Stanford has an awesome site that shows time and cost to travel in the Roman Empire. You can find it at

ORBIS – The Stanford Geosptial Network Model of the Roman World

If you’ve read my blogs for a while, you know I am a member of the Protestant tradition of the Christian faith community.  As a result, the Roman Empire is of interest, since that was the occupying power in Israel during the New Testament period.

You also know I am interested the impact of technology on the cost of everything, including travel.

You can only imagine what a delight it is to find a web site that overlaps travel costs and the Roman Empire.

Here is a description of ORBIS from its website:

Spanning one-ninth of the earth’s circumference across three continents, the Roman Empire ruled a quarter of humanity through complex networks of political power, military domination and economic exchange. These extensive connections were sustained by premodern transportation and communication technologies that relied on energy generated by human and animal bodies, winds, and currents.

Conventional maps that represent this world as it appears from space signally fail to capture the severe environmental constraints that governed the flows of people, goods and information. Cost, rather than distance, is the principal determinant of connectivity.

For the first time, ORBIS allows us to express Roman communication costs in terms of both time and expense. By simulating movement along the principal routes of the Roman road network, the main navigable rivers, and hundreds of sea routes in the Mediterranean, Black Sea and coastal Atlantic, this interactive model reconstructs the duration and financial cost of travel in antiquity.

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In terms of comparable salary, how much tech you could get today for what it took to buy a Commodore 64 in 1982?

Short answer:

Then: Commodore C-64 plus 10K hard drive

Now: Mid-range desktop computer plus color laser printer with enough left over to buy a 16GB iPad and iPhone 4S.

Previously discussed the first two computers I owned here.  I realize that dates me, but it gives me perspective to deeply appreciate how far tech has developed.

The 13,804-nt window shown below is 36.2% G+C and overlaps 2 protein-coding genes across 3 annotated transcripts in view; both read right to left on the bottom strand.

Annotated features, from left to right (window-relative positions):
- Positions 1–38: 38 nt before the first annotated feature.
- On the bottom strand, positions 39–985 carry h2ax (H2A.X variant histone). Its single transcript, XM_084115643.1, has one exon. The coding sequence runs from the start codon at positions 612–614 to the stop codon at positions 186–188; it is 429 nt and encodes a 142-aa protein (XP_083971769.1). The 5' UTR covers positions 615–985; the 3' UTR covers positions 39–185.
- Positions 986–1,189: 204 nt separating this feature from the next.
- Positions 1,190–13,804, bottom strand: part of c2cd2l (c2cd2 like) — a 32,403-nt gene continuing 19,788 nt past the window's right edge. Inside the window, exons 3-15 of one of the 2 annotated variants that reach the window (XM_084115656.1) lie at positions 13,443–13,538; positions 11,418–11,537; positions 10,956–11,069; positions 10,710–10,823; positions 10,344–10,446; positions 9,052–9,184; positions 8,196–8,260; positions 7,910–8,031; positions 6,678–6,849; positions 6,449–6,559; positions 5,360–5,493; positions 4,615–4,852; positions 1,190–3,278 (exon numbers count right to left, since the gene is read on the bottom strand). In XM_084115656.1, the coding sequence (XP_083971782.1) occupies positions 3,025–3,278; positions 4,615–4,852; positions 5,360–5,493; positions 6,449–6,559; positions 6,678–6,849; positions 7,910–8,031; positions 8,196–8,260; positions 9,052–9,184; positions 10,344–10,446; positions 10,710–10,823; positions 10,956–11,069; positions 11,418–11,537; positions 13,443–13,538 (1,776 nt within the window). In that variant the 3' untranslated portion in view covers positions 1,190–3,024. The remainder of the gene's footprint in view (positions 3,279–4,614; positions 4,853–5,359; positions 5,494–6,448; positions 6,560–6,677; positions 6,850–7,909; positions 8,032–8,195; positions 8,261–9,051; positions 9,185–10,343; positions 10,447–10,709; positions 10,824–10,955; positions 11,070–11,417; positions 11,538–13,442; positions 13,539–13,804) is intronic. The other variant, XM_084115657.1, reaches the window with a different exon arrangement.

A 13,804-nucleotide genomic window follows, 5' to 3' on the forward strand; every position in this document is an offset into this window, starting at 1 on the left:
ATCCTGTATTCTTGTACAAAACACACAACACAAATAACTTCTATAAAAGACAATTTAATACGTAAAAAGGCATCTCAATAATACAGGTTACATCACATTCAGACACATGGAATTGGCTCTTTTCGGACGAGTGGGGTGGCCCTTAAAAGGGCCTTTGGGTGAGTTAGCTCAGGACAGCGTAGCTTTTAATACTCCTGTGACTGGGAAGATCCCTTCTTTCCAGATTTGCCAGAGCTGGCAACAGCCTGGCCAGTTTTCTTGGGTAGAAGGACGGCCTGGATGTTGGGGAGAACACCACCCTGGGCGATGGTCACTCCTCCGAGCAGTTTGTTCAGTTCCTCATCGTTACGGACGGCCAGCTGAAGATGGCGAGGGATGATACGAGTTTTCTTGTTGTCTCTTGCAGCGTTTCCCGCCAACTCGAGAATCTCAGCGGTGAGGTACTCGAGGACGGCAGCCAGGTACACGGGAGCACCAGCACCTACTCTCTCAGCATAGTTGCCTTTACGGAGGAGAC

Long answer:

Continue reading “In terms of comparable salary, how much tech you could get today for what it took to buy a Commodore 64 in 1982?”

The more things change, the more they stay the same as 2,442 years ago

Since I am even less trendy than John Bredehoft, I wasn’t aware of this funny line that is making the rounds until he called attention to it in his post, 430 BC and 2012 AD – remarkable parallels, or coincidence?

Greece is collapsing,

Iranians are getting aggressive

& Rome is in disarray.

Welcome back to 430 BC!

Continue reading “The more things change, the more they stay the same as 2,442 years ago”

Look how far PCs have developed

David Albrecht provides some background on what the first generation of computers looked like in his expression of gratitude to the innovations of Commodore International’s founder.  See his post, Jack Tramiel 1928-2012.

The VIC-20 had 5K of RAM. Yes, 5K, not 6 megs, Not 1 meg. Not even 512K.  Try .005 meg of ram. (That Dell machine I linked to has 1,229 times more RAM than a VIC-20.)

You could buy a cartridge to add 3K or even 8K.  But there was only one slot.

The Commodore 64 was so named because the breakthrough was it had that much memory. Yes, a whopping 64K RAM. Yes, that’s .06 megs.

Continue reading “Look how far PCs have developed”

Cost of crossing Atlantic on Titanic expressed in wages of the time

I’m taking a meandering trip to look at the cost to cross the Atlantic in 1912 versus 2012.

Previous post looked at the ticket prices for various classes of accommodations on the Titanic and salaries for a variety of positions at the time.

I converted some of those weekly salary numbers into annual amounts and then lined up the positions in terms of which class of accommodations people would likely take.  This shows the number of weeks salary it would take to buy a ticket on Titanic.

Continue reading “Cost of crossing Atlantic on Titanic expressed in wages of the time”

Titanic exhibit in San Diego – dollars and time to cross the Atlantic

While taking some vacation time in San Diego this past weekend, my wife and I went to the Titanic exhibit hosted by the San Diego Natural History Museum. It was fantastic! By the way, the exhibit runs through September 9, 2012 if you are interested.

I plan to use the Titanic as a reference point for change in transportation costs. That idea struck me very strongly on this short vacation in San Diego.

The best starting point for the exhibit is a blog post at Well Heeled Blog. A quick read of the blog and related Facebook page shows the author wishes to remain anonymous.

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Price of nails as indicator of improved quality of life – imagine spending as much on nails as we do home computers today.

Nails haven’t always been so cheap as to be priced as an inconsequential part of any project.

Post by Timothy Taylor at Conversable Economist discusses The Price of Nails.

Continue reading “Price of nails as indicator of improved quality of life – imagine spending as much on nails as we do home computers today.”